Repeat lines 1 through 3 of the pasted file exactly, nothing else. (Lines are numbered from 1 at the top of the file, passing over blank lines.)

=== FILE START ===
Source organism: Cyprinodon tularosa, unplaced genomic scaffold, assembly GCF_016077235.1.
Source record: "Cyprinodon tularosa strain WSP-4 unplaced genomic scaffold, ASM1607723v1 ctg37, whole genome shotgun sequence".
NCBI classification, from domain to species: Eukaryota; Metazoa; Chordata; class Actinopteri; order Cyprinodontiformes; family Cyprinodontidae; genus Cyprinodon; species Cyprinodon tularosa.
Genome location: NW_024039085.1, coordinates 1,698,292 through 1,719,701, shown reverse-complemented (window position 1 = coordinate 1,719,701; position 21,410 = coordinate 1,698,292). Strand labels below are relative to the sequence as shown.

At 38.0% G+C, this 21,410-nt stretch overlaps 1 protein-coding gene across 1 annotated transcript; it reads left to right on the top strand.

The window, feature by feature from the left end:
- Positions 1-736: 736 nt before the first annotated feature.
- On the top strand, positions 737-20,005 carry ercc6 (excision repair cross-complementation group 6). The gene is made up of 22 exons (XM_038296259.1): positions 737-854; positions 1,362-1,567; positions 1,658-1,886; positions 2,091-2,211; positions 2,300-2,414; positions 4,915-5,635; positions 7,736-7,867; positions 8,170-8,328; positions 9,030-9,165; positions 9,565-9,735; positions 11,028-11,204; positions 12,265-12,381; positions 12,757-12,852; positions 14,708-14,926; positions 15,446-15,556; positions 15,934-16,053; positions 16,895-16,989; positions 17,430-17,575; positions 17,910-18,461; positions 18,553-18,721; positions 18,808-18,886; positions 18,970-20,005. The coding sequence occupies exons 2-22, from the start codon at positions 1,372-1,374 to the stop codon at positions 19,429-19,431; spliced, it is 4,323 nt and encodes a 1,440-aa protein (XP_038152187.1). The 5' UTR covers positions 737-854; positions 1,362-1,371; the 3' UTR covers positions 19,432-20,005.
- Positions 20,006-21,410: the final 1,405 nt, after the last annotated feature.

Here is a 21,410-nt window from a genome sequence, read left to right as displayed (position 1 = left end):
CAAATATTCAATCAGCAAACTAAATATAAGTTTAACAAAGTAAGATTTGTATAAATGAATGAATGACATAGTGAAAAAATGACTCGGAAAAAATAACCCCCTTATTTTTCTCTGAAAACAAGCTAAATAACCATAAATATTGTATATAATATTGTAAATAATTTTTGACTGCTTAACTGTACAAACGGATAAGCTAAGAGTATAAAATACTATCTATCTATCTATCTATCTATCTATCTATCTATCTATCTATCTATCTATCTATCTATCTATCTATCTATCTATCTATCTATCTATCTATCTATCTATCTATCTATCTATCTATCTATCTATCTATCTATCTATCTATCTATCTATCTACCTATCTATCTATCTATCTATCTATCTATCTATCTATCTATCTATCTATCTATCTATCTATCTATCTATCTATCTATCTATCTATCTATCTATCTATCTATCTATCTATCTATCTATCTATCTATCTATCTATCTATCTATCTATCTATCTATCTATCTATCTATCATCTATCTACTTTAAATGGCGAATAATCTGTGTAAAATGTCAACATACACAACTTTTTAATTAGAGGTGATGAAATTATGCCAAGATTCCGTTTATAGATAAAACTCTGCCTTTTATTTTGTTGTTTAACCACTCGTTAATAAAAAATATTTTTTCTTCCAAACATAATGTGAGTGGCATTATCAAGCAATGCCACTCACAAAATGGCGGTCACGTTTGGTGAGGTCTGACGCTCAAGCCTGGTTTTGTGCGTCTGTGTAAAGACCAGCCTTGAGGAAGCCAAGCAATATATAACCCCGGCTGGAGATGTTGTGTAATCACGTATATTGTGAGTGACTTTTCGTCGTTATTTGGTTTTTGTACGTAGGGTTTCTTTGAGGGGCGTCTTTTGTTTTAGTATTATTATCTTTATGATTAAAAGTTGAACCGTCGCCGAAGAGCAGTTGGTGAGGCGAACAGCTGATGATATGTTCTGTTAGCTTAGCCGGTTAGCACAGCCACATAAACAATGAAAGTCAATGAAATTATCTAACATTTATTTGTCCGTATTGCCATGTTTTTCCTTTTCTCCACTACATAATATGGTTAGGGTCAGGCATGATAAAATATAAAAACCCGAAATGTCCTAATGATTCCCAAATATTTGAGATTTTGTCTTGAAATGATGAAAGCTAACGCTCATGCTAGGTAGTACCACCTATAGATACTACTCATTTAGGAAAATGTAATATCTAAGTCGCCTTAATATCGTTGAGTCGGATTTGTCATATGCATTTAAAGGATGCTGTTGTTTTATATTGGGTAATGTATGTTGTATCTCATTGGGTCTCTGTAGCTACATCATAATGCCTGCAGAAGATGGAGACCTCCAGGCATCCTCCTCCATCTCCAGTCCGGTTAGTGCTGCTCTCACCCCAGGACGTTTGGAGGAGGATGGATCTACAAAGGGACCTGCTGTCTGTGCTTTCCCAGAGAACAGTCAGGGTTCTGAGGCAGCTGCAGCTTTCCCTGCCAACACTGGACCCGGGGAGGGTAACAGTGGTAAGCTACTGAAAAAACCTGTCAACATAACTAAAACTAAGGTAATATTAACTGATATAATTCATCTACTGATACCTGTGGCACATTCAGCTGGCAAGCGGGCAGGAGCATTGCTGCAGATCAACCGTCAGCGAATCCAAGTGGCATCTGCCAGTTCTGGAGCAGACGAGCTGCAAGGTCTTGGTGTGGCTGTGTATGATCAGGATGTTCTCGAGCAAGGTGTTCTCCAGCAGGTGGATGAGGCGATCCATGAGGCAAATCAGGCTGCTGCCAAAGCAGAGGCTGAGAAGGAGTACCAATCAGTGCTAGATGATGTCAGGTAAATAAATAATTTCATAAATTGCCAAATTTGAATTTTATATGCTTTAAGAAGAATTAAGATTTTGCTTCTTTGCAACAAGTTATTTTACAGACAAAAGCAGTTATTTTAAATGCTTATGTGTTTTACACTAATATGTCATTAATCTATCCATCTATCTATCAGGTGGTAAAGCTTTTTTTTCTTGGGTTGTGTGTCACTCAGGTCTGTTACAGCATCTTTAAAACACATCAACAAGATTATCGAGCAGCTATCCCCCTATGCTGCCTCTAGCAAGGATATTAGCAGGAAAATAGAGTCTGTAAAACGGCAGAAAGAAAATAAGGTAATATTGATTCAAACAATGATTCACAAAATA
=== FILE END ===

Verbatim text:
Source organism: Cyprinodon tularosa, unplaced genomic scaffold, assembly GCF_016077235.1.
Source record: "Cyprinodon tularosa strain WSP-4 unplaced genomic scaffold, ASM1607723v1 ctg37, whole genome shotgun sequence".
NCBI classification, from domain to species: Eukaryota; Metazoa; Chordata; class Actinopteri; order Cyprinodontiformes; family Cyprinodontidae; genus Cyprinodon; species Cyprinodon tularosa.